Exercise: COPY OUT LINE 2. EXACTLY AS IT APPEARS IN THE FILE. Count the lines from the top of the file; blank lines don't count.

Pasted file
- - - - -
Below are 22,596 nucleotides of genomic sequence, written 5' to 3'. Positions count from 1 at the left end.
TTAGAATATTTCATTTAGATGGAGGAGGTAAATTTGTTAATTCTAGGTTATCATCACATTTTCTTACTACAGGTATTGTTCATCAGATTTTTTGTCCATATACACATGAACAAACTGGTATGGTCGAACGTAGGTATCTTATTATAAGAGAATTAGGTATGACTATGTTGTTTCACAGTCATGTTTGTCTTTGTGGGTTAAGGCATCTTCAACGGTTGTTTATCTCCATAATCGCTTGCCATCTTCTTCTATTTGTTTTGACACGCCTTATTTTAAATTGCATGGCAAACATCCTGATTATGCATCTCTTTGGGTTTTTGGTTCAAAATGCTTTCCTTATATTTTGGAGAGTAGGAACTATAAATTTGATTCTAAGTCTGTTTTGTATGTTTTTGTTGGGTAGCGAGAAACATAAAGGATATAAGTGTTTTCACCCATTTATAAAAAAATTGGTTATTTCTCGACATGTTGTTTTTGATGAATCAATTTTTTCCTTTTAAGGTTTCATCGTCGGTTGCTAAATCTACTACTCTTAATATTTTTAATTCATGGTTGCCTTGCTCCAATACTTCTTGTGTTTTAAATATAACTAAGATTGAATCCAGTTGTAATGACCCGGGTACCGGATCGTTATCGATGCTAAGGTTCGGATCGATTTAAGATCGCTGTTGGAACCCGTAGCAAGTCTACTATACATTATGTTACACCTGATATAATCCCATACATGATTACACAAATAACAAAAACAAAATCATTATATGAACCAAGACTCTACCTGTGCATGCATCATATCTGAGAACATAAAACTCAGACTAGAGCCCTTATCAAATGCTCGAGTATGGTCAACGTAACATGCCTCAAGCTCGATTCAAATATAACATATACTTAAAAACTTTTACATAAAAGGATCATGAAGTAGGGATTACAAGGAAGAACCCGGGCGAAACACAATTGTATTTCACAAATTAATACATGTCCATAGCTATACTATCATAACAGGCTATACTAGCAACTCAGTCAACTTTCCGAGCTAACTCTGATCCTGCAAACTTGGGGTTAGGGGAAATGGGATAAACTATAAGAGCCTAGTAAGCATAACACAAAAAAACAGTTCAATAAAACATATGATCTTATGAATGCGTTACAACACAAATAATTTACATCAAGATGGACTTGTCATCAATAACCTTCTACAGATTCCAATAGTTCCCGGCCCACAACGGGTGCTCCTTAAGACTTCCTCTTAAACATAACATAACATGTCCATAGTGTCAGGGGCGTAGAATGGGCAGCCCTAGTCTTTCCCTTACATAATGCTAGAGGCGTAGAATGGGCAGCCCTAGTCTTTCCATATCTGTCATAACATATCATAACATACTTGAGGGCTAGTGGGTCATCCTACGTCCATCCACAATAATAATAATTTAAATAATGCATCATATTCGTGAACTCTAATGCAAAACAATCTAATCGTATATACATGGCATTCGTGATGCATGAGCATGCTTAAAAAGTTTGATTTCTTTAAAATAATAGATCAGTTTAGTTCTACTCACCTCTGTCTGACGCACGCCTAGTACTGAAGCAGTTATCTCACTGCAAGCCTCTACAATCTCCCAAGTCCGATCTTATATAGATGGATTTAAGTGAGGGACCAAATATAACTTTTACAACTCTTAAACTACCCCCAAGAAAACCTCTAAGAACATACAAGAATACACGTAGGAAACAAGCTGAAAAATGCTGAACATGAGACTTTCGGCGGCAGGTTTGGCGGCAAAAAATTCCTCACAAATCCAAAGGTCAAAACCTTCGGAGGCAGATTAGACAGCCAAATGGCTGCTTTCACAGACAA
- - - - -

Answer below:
TTAGAATATTTCATTTAGATGGAGGAGGTAAATTTGTTAATTCTAGGTTATCATCACATTTTCTTACTACAGGTATTGTTCATCAGATTTTTTGTCCATATACACATGAACAAACTGGTATGGTCGAACGTAGGTATCTTATTATAAGAGAATTAGGTATGACTATGTTGTTTCACAGTCATGTTTGTCTTTGTGGGTTAAGGCATCTTCAACGGTTGTTTATCTCCATAATCGCTTGCCATCTTCTTCTATTTGTTTTGACACGCCTTATTTTAAATTGCATGGCAAACATCCTGATTATGCATCTCTTTGGGTTTTTGGTTCAAAATGCTTTCCTTATATTTTGGAGAGTAGGAACTATAAATTTGATTCTAAGTCTGTTTTGTATGTTTTTGTTGGGTAGCGAGAAACATAAAGGATATAAGTGTTTTCACCCATTTATAAAAAAATTGGTTATTTCTCGACATGTTGTTTTTGATGAATCAATTTTTTCCTTTTAAGGTTTCATCGTCGGTTGCTAAATCTACTACTCTTAATATTTTTAATTCATGGTTGCCTTGCTCCAATACTTCTTGTGTTTTAAATATAACTAAGATTGAATCCAGTTGTAATGACCCGGGTACCGGATCGTTATCGATGCTAAGGTTCGGATCGATTTAAGATCGCTGTTGGAACCCGTAGCAAGTCTACTATACATTATGTTACACCTGATATAATCCCATACATGATTACACAAATAACAAAAACAAAATCATTATATGAACCAAGACTCTACCTGTGCATGCATCATATCTGAGAACATAAAACTCAGACTAGAGCCCTTATCAAATGCTCGAGTATGGTCAACGTAACATGCCTCAAGCTCGATTCAAATATAACATATACTTAAAAACTTTTACATAAAAGGATCATGAAGTAGGGATTACAAGGAAGAACCCGGGCGAAACACAATTGTATTTCACAAATTAATACATGTCCATAGCTATACTATCATAACAGGCTATACTAGCAACTCAGTCAACTTTCCGAGCTAACTCTGATCCTGCAAACTTGGGGTTAGGGGAAATGGGATAAACTATAAGAGCCTAGTAAGCATAACACAAAAAAACAGTTCAATAAAACATATGATCTTATGAATGCGTTACAACACAAATAATTTACATCAAGATGGACTTGTCATCAATAACCTTCTACAGATTCCAATAGTTCCCGGCCCACAACGGGTGCTCCTTAAGACTTCCTCTTAAACATAACATAACATGTCCATAGTGTCAGGGGCGTAGAATGGGCAGCCCTAGTCTTTCCCTTACATAATGCTAGAGGCGTAGAATGGGCAGCCCTAGTCTTTCCATATCTGTCATAACATATCATAACATACTTGAGGGCTAGTGGGTCATCCTACGTCCATCCACAATAATAATAATTTAAATAATGCATCATATTCGTGAACTCTAATGCAAAACAATCTAATCGTATATACATGGCATTCGTGATGCATGAGCATGCTTAAAAAGTTTGATTTCTTTAAAATAATAGATCAGTTTAGTTCTACTCACCTCTGTCTGACGCACGCCTAGTACTGAAGCAGTTATCTCACTGCAAGCCTCTACAATCTCCCAAGTCCGATCTTATATAGATGGATTTAAGTGAGGGACCAAATATAACTTTTACAACTCTTAAACTACCCCCAAGAAAACCTCTAAGAACATACAAGAATACACGTAGGAAACAAGCTGAAAAATGCTGAACATGAGACTTTCGGCGGCAGGTTTGGCGGCAAAAAATTCCTCACAAATCCAAAGGTCAAAACCTTCGGAGGCAGATTAGACAGCCAAATGGCTGCTTTCACAGACAA